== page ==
US Court Broadly Interprets Referral under Anti-Kickback Statute

March 6, 2015 | Strategic Insights for Ambulatory Care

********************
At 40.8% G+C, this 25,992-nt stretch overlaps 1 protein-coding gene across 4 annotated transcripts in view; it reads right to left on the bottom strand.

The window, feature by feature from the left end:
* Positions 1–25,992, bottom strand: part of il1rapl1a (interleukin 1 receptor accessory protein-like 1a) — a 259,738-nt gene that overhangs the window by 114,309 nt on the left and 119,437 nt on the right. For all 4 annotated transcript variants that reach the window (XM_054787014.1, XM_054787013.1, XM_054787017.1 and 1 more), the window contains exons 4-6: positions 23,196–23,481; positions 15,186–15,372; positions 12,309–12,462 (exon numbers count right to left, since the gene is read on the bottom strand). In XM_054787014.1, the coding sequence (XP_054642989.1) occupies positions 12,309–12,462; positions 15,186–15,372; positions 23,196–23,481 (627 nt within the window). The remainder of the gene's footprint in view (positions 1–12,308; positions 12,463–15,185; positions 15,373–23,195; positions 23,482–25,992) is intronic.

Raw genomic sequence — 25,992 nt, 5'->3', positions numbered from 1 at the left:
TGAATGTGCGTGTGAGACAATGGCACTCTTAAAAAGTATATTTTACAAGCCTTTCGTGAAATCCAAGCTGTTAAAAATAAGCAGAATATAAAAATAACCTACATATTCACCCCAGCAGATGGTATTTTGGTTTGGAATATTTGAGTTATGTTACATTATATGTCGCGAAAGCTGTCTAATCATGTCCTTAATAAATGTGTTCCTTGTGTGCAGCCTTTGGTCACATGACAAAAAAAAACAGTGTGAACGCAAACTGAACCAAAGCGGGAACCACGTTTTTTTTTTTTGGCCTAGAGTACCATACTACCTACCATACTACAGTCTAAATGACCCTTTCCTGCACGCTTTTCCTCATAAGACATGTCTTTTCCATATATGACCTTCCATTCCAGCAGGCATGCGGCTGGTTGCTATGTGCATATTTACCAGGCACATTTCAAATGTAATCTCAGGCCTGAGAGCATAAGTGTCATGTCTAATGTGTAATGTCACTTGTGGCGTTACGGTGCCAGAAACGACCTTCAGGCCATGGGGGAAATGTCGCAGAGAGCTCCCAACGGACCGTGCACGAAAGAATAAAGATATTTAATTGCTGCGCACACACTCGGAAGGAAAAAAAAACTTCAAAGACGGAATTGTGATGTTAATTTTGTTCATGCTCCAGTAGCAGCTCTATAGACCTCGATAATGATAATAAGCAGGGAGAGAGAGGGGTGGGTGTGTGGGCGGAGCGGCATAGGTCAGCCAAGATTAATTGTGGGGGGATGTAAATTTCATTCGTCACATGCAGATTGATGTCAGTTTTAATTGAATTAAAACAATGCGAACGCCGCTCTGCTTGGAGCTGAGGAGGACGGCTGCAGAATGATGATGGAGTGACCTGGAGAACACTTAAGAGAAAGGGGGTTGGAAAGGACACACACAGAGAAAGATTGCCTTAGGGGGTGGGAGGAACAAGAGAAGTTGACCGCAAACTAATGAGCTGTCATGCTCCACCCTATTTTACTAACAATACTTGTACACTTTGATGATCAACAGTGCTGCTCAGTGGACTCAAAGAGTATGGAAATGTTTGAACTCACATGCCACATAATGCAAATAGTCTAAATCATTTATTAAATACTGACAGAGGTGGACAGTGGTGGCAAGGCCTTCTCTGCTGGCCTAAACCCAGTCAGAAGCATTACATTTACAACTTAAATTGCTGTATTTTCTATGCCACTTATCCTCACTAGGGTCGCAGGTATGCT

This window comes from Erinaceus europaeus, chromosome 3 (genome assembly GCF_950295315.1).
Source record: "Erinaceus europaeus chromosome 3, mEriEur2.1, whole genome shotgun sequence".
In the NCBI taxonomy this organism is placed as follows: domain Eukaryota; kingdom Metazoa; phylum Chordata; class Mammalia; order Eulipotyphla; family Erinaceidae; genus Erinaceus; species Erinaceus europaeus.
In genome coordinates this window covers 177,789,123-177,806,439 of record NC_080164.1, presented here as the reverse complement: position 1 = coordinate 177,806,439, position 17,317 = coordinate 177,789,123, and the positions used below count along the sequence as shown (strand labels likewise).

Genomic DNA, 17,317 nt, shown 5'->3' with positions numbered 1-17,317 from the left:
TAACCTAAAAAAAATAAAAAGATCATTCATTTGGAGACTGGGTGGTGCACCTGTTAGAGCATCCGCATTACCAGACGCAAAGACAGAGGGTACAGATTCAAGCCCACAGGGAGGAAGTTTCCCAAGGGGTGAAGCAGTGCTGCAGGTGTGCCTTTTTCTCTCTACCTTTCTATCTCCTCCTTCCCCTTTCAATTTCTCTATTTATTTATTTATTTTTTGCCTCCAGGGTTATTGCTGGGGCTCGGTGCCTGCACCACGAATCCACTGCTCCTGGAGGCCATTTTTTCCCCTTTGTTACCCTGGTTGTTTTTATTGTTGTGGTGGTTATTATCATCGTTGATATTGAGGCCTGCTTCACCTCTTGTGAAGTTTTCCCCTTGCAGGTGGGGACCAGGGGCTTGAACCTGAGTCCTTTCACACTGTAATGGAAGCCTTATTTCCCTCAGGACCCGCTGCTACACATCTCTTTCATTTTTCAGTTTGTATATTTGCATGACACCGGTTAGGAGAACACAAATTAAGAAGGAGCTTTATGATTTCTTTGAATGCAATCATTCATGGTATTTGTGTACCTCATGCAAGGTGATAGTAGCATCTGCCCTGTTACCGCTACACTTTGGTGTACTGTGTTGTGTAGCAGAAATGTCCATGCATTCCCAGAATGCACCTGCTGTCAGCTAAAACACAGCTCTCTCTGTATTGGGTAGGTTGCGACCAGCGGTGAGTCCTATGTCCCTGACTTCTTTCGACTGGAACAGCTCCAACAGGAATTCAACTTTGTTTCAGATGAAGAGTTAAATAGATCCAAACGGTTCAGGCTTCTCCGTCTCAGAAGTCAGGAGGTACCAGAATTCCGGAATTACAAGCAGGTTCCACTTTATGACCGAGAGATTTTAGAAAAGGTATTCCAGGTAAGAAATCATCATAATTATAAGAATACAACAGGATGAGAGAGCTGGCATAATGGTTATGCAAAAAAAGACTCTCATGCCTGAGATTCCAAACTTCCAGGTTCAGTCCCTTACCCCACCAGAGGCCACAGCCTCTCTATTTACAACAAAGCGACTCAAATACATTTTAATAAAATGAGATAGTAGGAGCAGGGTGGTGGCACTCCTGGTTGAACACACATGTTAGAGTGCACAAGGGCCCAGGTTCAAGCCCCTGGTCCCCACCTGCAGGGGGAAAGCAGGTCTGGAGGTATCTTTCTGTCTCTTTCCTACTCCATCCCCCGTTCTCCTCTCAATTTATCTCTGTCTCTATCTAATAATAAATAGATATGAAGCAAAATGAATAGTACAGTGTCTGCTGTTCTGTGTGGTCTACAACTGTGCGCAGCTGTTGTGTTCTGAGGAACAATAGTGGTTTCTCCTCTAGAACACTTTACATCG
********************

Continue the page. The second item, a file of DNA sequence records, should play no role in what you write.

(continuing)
​The U.S. Seventh Circuit Court of Appeals has broadly interpreted what constitutes a "referral" under the Anti-Kickback Statute by concluding that a physician only needs to authorize and facilitate a patient to undergo a recommended treatment or procedure in order to have made a referral. The federal court hears appeals from courts in Illinois, Indiana, and Wisconsin. In the case, a physician was charged with six counts of violating the Anti-Kickback Statute when federal investigators found that he was receiving undisclosed payments from a home care company used by several of his patients. The physician frequently recommended home care to his patients, and one of his staff members provided a list of home care companies for patients to consider. The physician argued that he had not "referred" any patients to the company because he did not steer or direct them to any particular provider.

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